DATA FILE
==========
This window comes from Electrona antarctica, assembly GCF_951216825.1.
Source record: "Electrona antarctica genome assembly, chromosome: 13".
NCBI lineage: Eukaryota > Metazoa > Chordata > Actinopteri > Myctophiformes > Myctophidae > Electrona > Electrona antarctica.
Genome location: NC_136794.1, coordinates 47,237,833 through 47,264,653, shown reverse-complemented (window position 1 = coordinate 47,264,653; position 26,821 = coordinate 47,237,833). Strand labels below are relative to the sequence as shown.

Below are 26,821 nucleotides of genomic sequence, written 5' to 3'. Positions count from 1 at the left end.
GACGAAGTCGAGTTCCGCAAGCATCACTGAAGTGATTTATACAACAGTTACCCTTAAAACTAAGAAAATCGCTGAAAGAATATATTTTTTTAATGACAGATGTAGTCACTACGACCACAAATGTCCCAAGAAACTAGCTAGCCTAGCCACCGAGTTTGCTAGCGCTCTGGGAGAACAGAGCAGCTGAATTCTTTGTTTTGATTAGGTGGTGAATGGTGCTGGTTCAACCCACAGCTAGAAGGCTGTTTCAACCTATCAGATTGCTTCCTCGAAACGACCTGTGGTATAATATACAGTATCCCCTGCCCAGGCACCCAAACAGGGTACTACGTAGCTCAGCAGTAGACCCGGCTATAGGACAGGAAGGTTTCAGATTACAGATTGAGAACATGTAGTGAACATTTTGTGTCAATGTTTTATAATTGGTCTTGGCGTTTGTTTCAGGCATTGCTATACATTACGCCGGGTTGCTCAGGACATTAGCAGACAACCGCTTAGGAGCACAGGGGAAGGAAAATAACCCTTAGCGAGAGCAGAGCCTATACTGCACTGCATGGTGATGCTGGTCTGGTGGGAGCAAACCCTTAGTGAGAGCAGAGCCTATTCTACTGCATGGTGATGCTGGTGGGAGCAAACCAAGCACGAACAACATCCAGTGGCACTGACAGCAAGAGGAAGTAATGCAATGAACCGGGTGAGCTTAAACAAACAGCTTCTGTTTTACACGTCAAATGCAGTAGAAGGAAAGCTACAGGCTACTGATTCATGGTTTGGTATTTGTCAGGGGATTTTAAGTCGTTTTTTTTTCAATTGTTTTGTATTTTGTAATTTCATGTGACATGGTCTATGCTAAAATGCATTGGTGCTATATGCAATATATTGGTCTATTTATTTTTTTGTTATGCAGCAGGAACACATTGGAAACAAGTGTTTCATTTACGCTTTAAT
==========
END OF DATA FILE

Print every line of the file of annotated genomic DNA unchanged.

This window comes from Electrona antarctica, assembly GCF_951216825.1.
Source record: "Electrona antarctica genome assembly, chromosome: 13".
NCBI lineage: Eukaryota > Metazoa > Chordata > Actinopteri > Myctophiformes > Myctophidae > Electrona > Electrona antarctica.
Genome location: NC_136794.1, coordinates 47,237,833 through 47,264,653, shown reverse-complemented (window position 1 = coordinate 47,264,653; position 26,821 = coordinate 47,237,833). Strand labels below are relative to the sequence as shown.

Below are 26,821 nucleotides of genomic sequence, written 5' to 3'. Positions count from 1 at the left end.
GACGAAGTCGAGTTCCGCAAGCATCACTGAAGTGATTTATACAACAGTTACCCTTAAAACTAAGAAAATCGCTGAAAGAATATATTTTTTTAATGACAGATGTAGTCACTACGACCACAAATGTCCCAAGAAACTAGCTAGCCTAGCCACCGAGTTTGCTAGCGCTCTGGGAGAACAGAGCAGCTGAATTCTTTGTTTTGATTAGGTGGTGAATGGTGCTGGTTCAACCCACAGCTAGAAGGCTGTTTCAACCTATCAGATTGCTTCCTCGAAACGACCTGTGGTATAATATACAGTATCCCCTGCCCAGGCACCCAAACAGGGTACTACGTAGCTCAGCAGTAGACCCGGCTATAGGACAGGAAGGTTTCAGATTACAGATTGAGAACATGTAGTGAACATTTTGTGTCAATGTTTTATAATTGGTCTTGGCGTTTGTTTCAGGCATTGCTATACATTACGCCGGGTTGCTCAGGACATTAGCAGACAACCGCTTAGGAGCACAGGGGAAGGAAAATAACCCTTAGCGAGAGCAGAGCCTATACTGCACTGCATGGTGATGCTGGTCTGGTGGGAGCAAACCCTTAGTGAGAGCAGAGCCTATTCTACTGCATGGTGATGCTGGTGGGAGCAAACCAAGCACGAACAACATCCAGTGGCACTGACAGCAAGAGGAAGTAATGCAATGAACCGGGTGAGCTTAAACAAACAGCTTCTGTTTTACACGTCAAATGCAGTAGAAGGAAAGCTACAGGCTACTGATTCATGGTTTGGTATTTGTCAGGGGATTTTAAGTCGTTTTTTTTTCAATTGTTTTGTATTTTGTAATTTCATGTGACATGGTCTATGCTAAAATGCATTGGTGCTATATGCAATATATTGGTCTATTTATTTTTTTGTTATGCAGCAGGAACACATTGGAAACAAGTGTTTCATTTACGCTTTAAT